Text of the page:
Now over three years removed from being drafted, Kuznetsov has seven goals and 14 points in 23 games this season with Traktor, is injury-pronewas left off the league's All-Star roster and is in serious danger of not making the Russian Olympic roster, which was essentially the ENTIRE REASON he remained in Europe. I apologize for shouting. 

The question I have (and have had for a while) is this: What if Kuznetsov is not that good? 

The shine has come off, at least to me. I am not convinced that if and when he arrives in the NHL that he will be some sort of transformative talent. I will not go as far as labeling him a "bust," but I cannot imagine him setting the NHL on fire. And where would that leave the short-term trajectory of a franchise that desperately needs an infusion of fresh, high-end forward talent? 

As you can see, there are way more questions than answers surrounding Kuznetsov. He is no Anton Gustafsson, but he is treading dangerously close. I will believe it when I see it. In the mean time, as Oates recently said to describe Brooks Laich's recovery from his latest groin injury, do not tease us.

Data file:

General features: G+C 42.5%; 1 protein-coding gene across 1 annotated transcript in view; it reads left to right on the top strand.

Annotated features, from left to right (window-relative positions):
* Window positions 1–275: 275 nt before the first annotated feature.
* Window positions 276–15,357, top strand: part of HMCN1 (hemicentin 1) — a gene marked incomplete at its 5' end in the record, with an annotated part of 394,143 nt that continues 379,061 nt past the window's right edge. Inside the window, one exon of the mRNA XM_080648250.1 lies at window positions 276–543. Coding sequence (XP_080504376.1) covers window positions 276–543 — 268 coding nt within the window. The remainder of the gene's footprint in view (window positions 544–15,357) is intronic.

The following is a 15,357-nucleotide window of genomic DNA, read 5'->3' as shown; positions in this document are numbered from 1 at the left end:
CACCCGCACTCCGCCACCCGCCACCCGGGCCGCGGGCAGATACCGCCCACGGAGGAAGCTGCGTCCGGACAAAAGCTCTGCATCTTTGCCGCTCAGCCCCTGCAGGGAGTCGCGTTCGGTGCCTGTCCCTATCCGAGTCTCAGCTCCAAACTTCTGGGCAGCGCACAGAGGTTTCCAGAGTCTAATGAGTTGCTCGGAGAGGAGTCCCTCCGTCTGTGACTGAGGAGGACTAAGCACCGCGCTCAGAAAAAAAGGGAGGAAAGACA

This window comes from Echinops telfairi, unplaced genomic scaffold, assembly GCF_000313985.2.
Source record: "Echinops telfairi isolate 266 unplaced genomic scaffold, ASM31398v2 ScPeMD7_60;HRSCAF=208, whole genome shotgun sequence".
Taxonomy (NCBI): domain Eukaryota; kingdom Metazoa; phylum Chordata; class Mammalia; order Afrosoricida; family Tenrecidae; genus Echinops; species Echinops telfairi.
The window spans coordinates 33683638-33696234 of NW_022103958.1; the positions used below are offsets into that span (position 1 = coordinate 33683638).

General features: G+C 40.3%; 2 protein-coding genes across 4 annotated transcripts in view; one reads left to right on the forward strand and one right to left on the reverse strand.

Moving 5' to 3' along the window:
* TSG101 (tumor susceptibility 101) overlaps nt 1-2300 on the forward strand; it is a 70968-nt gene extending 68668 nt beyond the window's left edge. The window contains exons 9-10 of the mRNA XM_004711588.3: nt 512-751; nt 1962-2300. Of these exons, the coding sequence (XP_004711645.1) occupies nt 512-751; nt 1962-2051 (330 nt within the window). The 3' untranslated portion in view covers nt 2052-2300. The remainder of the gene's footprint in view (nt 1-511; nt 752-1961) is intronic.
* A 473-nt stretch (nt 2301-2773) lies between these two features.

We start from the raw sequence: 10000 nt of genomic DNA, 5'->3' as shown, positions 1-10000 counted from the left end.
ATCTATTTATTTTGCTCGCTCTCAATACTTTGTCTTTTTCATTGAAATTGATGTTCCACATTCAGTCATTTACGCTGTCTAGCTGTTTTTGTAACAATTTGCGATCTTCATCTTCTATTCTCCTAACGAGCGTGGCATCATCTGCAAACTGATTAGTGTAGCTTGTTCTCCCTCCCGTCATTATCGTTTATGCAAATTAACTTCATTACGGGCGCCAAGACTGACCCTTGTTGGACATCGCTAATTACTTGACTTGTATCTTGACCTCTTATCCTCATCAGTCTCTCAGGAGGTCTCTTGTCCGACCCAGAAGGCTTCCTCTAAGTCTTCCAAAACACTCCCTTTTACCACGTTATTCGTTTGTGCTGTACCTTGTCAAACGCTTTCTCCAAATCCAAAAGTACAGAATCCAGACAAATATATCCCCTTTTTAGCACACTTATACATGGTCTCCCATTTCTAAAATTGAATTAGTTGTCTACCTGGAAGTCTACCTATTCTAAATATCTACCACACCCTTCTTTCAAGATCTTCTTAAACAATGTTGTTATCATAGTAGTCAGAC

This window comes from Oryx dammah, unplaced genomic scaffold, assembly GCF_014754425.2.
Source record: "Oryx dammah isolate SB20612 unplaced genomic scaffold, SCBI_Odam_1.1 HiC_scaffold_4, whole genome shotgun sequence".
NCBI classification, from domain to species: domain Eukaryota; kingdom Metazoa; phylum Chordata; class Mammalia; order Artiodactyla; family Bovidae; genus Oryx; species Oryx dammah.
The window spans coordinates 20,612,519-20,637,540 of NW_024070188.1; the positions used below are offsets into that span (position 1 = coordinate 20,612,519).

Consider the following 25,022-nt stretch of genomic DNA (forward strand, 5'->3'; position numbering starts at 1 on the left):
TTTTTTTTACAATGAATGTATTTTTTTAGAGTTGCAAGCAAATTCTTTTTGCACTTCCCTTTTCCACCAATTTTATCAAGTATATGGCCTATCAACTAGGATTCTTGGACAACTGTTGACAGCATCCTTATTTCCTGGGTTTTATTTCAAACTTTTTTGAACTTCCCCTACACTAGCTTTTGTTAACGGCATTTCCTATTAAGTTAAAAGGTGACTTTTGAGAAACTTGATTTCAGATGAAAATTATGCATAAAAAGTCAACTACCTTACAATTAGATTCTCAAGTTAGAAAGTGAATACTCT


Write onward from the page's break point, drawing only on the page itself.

William's eloquent question requires a eloquent answer, so calling the Capitals the suckiest bunch of sucks that ever sucked at even strength will not work.

But yes, Washington has struggled at 5-on-5 play all season. Here is the advanced statistical proof (glossary of terms here):

  • Fenwick percentage, score close: 45.9% (27th)
  • Fenwick percentage, score tied: 45.0% (26th)
  • Fenwick percentage, overall: 46.9% (26th)

That is bad. It does not come with a free frogurt, which is also bad. 

So what gives? You see it during every game. The Capitals cannot cleanly break out of their own zone, nor can they regularly pin down an opponent with sustained pressure in the offensive zone. Both allow their opponents to fire a ton of shots on net (33.1 at even-strength/60, fourth-most) and even though their even-strength save percentage (92.3%) hovers around the middle of the pack, all of it makes for a toxic mixture, or a losing formula if you prefer.

Washington sits in second place in the Metropolitan Division -- which would guarantee a playoff spot -- at the Christmas break as a result of Ovechkin's torrid start and the strength of its power play. The Capitals will likely qualify for the postseason based on those factors alone, but if even-strength play continues to be a weakness, then they will not go far. Again.

Follow Adam on Twitter @AdamVingan and e-mail your story ideas to adamvingan (at)